It's sometimes said that a show is too specific to travel, but that's to deny the international stage language that the Australian import "Cloudstreet" so volubly speaks. Running at more than five hours (an hour worth of intermission included), director Neil Armfield's staging of the acclaimed Tim Winton novel has arrived in London as the second on a three-stop European tour --- Zurich and Dublin bookend the monthlong Blighty stand. If there's any justice, the tour should have further global legs. After all, when's the last time you found yourself resenting the intermission(s)?
It’s sometimes said that a show is too specific to travel, but that’s to deny the international stage language that the Australian import “Cloudstreet” so volubly speaks. Running at more than five hours (an hour worth of intermission included), director Neil Armfield’s staging of the acclaimed Tim Winton novel has arrived in London as the second on a three-stop European tour — Zurich and Dublin bookend the monthlong Blighty stand. If there’s any justice, the tour should have further global legs. After all, when’s the last time you found yourself resenting the intermission(s)?
That’s one measure of the sheer narrative drive of “Cloudstreet,” which marks a terrific ambassador for Armfield, an Oz director revered Down Under who has scarcely worked abroad. (His few credits away from Australia include opera productions in Bregenz and in Wales. On the legit front, he’s had a longstanding admirer and colleague in Oscar winner Geoffrey Rush.)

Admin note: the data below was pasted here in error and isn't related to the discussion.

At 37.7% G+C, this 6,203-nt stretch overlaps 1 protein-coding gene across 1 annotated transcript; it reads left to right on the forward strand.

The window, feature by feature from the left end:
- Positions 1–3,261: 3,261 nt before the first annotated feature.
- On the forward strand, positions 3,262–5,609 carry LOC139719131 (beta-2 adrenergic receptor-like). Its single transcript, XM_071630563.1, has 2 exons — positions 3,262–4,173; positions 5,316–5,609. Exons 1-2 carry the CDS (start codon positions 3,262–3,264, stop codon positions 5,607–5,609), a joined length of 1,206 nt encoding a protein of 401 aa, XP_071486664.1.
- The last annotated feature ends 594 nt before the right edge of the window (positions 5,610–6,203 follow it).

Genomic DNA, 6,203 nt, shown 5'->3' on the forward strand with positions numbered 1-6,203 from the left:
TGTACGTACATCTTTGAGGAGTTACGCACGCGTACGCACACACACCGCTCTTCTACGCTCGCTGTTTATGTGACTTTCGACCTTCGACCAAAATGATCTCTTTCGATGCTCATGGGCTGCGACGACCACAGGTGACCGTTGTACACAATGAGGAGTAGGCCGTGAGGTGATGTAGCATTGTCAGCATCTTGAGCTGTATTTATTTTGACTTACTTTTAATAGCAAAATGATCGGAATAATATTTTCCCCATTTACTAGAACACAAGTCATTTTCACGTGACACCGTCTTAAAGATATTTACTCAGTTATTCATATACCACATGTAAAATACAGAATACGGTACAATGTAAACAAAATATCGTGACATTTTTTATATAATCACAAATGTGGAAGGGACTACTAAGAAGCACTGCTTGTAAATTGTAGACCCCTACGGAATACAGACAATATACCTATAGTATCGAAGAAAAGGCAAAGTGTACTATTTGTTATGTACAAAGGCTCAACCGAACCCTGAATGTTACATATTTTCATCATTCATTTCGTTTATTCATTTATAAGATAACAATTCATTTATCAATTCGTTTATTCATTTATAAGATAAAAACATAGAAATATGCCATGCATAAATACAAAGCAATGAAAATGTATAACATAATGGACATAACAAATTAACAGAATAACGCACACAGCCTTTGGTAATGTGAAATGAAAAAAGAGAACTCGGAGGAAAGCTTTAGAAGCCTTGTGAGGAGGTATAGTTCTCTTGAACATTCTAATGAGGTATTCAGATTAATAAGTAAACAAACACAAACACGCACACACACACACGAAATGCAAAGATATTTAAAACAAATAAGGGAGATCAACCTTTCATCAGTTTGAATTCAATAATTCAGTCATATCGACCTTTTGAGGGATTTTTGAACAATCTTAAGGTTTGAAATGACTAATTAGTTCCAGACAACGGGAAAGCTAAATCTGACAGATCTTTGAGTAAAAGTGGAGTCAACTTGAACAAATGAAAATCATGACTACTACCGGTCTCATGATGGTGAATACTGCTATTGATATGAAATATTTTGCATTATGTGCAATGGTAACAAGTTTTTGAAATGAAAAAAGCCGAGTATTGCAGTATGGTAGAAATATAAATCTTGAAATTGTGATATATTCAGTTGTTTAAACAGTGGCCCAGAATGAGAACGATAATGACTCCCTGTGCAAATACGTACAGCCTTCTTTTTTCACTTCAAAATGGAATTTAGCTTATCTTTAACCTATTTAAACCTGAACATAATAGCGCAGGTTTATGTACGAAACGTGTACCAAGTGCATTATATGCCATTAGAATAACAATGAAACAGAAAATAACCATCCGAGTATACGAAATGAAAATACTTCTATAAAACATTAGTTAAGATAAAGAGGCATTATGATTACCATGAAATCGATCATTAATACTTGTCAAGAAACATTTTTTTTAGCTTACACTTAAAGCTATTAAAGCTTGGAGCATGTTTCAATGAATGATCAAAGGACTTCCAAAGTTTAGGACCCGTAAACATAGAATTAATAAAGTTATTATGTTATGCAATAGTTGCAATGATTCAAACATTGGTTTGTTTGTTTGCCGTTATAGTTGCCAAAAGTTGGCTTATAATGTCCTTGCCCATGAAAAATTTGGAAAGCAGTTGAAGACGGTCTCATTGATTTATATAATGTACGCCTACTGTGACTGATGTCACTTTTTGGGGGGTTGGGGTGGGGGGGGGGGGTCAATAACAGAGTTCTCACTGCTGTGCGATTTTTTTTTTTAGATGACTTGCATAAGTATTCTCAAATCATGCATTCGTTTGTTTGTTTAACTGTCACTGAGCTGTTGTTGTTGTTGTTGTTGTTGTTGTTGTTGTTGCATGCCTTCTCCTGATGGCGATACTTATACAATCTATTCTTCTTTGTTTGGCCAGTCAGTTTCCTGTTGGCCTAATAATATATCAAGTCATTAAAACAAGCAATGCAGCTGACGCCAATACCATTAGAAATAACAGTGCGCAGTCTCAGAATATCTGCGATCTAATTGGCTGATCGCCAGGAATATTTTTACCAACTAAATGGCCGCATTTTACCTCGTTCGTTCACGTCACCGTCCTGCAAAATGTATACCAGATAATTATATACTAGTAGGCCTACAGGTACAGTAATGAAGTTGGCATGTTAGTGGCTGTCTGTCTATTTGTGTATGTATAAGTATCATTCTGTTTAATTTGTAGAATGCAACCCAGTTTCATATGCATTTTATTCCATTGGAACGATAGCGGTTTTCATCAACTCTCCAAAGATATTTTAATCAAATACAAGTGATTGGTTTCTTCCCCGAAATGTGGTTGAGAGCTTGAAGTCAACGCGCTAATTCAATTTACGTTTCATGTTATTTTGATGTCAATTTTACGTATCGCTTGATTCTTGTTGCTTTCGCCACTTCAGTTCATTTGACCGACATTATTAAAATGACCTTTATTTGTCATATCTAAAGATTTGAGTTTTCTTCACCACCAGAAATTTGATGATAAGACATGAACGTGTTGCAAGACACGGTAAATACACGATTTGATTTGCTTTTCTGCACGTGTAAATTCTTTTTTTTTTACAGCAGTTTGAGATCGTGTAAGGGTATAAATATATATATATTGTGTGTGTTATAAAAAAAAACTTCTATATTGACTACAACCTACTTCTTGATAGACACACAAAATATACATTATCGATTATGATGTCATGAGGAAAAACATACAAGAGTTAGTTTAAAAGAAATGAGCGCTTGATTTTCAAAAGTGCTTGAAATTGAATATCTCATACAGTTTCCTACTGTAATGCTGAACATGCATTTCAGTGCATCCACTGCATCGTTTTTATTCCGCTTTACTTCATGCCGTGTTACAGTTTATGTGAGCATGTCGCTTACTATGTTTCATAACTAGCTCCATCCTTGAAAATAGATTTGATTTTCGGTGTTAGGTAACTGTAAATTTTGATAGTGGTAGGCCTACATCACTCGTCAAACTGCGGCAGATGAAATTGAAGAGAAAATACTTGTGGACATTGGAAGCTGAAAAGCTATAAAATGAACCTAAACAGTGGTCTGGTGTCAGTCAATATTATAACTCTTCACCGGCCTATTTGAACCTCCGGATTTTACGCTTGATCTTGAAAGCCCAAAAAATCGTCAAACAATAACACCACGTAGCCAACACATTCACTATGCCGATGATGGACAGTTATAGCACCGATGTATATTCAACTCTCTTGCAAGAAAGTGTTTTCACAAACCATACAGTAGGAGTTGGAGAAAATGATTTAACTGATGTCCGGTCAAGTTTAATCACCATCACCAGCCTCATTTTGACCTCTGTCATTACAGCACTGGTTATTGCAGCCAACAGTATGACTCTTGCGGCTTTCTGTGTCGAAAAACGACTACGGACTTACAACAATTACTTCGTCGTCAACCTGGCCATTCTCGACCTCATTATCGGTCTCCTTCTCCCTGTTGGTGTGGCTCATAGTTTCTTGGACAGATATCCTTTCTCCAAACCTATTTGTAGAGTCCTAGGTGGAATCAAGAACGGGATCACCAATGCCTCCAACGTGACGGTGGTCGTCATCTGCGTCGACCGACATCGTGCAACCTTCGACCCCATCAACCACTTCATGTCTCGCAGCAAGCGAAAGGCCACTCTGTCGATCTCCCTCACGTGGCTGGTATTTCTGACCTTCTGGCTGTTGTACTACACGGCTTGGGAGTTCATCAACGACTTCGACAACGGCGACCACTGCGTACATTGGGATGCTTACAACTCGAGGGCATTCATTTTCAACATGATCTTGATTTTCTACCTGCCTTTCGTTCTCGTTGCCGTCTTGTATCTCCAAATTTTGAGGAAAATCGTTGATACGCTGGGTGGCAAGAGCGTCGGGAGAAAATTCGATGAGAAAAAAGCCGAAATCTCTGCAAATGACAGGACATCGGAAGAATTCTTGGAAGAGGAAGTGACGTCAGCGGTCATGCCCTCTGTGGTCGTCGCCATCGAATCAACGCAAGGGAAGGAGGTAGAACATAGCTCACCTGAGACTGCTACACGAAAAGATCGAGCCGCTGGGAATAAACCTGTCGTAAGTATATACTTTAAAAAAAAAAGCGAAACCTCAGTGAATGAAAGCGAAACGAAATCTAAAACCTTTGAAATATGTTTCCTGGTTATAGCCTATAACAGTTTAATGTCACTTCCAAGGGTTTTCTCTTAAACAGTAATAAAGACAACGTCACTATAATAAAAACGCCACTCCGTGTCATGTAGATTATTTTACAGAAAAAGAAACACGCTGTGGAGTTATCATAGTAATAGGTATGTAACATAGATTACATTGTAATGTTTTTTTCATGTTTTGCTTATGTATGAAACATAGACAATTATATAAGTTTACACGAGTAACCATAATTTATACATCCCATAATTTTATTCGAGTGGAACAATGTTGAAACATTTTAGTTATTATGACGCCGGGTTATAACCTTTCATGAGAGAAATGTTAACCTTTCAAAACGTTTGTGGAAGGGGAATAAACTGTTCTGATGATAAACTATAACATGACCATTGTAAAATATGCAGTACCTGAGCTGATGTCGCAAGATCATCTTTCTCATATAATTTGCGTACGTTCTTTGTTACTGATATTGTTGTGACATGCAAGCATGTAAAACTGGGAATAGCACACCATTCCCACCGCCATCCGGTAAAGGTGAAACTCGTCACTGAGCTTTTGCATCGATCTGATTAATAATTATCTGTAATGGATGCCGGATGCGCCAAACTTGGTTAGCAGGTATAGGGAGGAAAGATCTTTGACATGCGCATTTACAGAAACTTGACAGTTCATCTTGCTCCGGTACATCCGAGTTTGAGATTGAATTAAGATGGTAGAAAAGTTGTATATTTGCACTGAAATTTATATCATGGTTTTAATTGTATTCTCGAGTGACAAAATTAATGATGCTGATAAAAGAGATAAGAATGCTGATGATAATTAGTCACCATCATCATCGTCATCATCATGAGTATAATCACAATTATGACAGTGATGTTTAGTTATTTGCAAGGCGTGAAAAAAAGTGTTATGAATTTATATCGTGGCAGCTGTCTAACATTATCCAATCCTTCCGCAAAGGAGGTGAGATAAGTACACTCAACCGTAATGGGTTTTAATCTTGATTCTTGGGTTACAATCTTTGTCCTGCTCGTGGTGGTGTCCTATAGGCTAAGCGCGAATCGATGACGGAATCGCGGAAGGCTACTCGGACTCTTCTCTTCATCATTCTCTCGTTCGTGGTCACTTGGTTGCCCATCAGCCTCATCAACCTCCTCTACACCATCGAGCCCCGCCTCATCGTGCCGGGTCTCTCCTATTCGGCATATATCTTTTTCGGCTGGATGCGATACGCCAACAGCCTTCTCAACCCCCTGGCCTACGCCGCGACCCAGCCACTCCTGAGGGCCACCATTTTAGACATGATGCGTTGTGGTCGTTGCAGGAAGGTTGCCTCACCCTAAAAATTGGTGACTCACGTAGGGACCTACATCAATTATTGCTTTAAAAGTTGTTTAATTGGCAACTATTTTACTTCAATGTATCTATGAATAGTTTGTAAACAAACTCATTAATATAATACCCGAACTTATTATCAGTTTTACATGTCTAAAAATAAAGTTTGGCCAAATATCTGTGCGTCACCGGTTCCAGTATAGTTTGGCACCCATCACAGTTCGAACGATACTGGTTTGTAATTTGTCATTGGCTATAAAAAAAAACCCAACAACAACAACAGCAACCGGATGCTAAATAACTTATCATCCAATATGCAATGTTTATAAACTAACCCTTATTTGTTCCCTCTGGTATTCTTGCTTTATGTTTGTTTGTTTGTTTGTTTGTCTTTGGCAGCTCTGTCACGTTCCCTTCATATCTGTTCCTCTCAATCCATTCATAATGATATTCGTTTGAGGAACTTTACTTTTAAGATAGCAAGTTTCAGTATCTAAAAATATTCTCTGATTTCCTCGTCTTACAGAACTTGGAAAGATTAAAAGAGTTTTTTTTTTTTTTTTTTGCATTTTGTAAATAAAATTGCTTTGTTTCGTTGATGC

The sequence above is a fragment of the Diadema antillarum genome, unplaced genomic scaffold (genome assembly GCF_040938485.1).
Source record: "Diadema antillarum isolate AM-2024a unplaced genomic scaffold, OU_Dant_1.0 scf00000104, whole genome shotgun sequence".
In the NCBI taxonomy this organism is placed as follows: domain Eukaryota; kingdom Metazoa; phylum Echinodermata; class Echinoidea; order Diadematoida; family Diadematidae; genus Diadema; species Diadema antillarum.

Need one have firsthand familiarity of Fremantle, Rocky Bay and Nedlands, to cite just three place names that root the play? No more than one has to know the exact terrain traversed by the Joad family to appreciate “The Grapes of Wrath,” whose Tony Award-winning staging by Frank Galati the aesthetic of “Cloudstreet” somewhat recalls. At other times, Armfield’s work echoes Peter Brook and Robert Lepage, not least in a shimmering visual design (the set is by Robert Cousins) that deploys bare boards, sand and lightly stained calico curtains to evocative and often literally elemental effect. But for all the comparisons one chooses to make, “Cloudstreet” communicates a singularly piquant voice, alongside a theatrical rapture that knows no boundary.
That rapture is most abundantly clear near the close of the second (as well as best and longest) of the play’s three acts, which collectively traverse some 20 years in the lives of two families in post-war Perth. Quick Lamb (Christopher Pitman) is taking Rose Pickles (Claire Jones) for a boat ride accompanied by Quick’s brain-damaged brother, Fish (Daniel Wyllie), who hasn’t been the same since a near-drowning when he was a young boy. While Fish falls asleep in Rose’s lap, she and Quick discover that lifelong co-inhabitants of the same Cloud Street house — a bequest to Rose’s gambler of a father, Sam (Max Cullen) — could well become lovers. Before that, though, emerge confessions of weakness and doubt flecked with the gentle humor that infuses the play throughout. Agreeing with Rose’s assessment that he is, indeed, “the lost Lamb,” Quick replies, “I feel a bit sheepish about that.”